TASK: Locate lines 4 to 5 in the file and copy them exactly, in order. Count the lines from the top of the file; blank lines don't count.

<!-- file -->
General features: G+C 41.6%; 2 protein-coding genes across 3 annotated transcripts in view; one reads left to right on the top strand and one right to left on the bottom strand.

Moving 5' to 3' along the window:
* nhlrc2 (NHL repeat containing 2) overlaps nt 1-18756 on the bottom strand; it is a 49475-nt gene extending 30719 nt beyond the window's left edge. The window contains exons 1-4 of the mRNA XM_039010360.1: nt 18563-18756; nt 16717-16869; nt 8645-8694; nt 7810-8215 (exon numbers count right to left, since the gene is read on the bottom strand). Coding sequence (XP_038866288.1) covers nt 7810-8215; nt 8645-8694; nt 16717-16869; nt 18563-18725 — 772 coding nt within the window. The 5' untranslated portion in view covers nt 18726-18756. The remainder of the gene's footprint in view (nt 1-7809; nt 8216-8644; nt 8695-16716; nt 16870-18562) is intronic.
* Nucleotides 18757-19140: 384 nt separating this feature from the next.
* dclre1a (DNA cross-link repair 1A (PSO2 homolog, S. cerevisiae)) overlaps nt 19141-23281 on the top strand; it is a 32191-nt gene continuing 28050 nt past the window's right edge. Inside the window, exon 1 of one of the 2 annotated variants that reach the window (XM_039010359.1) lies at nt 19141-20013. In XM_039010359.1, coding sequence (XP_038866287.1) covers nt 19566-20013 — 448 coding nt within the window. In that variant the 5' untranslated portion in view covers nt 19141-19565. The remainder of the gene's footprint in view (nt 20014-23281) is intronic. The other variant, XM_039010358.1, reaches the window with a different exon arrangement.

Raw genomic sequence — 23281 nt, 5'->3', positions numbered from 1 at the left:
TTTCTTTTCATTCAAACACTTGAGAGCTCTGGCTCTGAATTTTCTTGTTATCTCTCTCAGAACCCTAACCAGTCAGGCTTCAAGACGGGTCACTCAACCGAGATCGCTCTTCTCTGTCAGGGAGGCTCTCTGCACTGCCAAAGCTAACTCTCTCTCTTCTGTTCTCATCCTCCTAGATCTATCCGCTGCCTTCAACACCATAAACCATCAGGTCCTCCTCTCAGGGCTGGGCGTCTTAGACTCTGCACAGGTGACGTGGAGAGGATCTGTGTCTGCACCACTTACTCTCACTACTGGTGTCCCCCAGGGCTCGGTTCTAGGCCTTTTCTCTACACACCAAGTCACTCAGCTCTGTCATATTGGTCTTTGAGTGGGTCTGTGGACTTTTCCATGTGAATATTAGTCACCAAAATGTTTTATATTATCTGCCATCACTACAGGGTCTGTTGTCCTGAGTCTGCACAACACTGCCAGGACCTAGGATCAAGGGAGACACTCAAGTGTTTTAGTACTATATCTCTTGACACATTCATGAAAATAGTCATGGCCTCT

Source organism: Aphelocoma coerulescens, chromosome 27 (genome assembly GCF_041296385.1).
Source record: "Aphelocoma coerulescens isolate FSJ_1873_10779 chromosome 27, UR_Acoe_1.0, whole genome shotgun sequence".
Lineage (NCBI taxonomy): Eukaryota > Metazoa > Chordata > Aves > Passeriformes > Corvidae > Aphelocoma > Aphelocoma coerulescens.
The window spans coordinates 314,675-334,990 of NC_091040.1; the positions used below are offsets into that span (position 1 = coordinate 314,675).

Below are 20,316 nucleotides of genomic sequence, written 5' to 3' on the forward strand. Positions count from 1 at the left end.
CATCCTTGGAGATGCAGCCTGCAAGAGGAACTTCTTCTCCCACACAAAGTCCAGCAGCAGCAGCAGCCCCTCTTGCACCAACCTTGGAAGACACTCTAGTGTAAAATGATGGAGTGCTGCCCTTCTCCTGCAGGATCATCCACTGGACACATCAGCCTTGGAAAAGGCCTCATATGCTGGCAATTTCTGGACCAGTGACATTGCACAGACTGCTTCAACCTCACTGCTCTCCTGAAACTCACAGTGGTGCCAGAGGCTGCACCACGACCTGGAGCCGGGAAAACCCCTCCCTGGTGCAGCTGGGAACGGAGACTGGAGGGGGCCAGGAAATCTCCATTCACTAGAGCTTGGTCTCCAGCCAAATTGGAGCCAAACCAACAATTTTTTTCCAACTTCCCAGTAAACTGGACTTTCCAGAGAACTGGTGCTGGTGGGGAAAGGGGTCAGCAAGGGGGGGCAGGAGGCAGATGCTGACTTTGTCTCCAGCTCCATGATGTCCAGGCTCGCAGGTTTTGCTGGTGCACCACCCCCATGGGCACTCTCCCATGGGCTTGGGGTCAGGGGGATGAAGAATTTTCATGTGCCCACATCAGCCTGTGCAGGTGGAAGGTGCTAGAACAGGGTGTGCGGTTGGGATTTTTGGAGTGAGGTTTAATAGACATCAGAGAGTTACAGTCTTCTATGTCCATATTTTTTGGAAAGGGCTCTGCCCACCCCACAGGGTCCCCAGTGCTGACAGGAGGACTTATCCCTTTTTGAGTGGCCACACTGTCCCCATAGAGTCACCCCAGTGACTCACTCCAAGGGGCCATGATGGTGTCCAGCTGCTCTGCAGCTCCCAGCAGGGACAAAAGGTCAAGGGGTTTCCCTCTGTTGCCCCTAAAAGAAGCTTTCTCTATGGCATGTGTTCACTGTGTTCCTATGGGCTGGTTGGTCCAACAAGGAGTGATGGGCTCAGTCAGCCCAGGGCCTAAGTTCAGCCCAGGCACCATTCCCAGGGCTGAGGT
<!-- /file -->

* Nucleotides 18757-19140: 384 nt separating this feature from the next.
* dclre1a (DNA cross-link repair 1A (PSO2 homolog, S. cerevisiae)) overlaps nt 19141-23281 on the top strand; it is a 32191-nt gene continuing 28050 nt past the window's right edge. Inside the window, exon 1 of one of the 2 annotated variants that reach the window (XM_039010359.1) lies at nt 19141-20013. In XM_039010359.1, coding sequence (XP_038866287.1) covers nt 19566-20013 — 448 coding nt within the window. In that variant the 5' untranslated portion in view covers nt 19141-19565. The remainder of the gene's footprint in view (nt 20014-23281) is intronic. The other variant, XM_039010358.1, reaches the window with a different exon arrangement.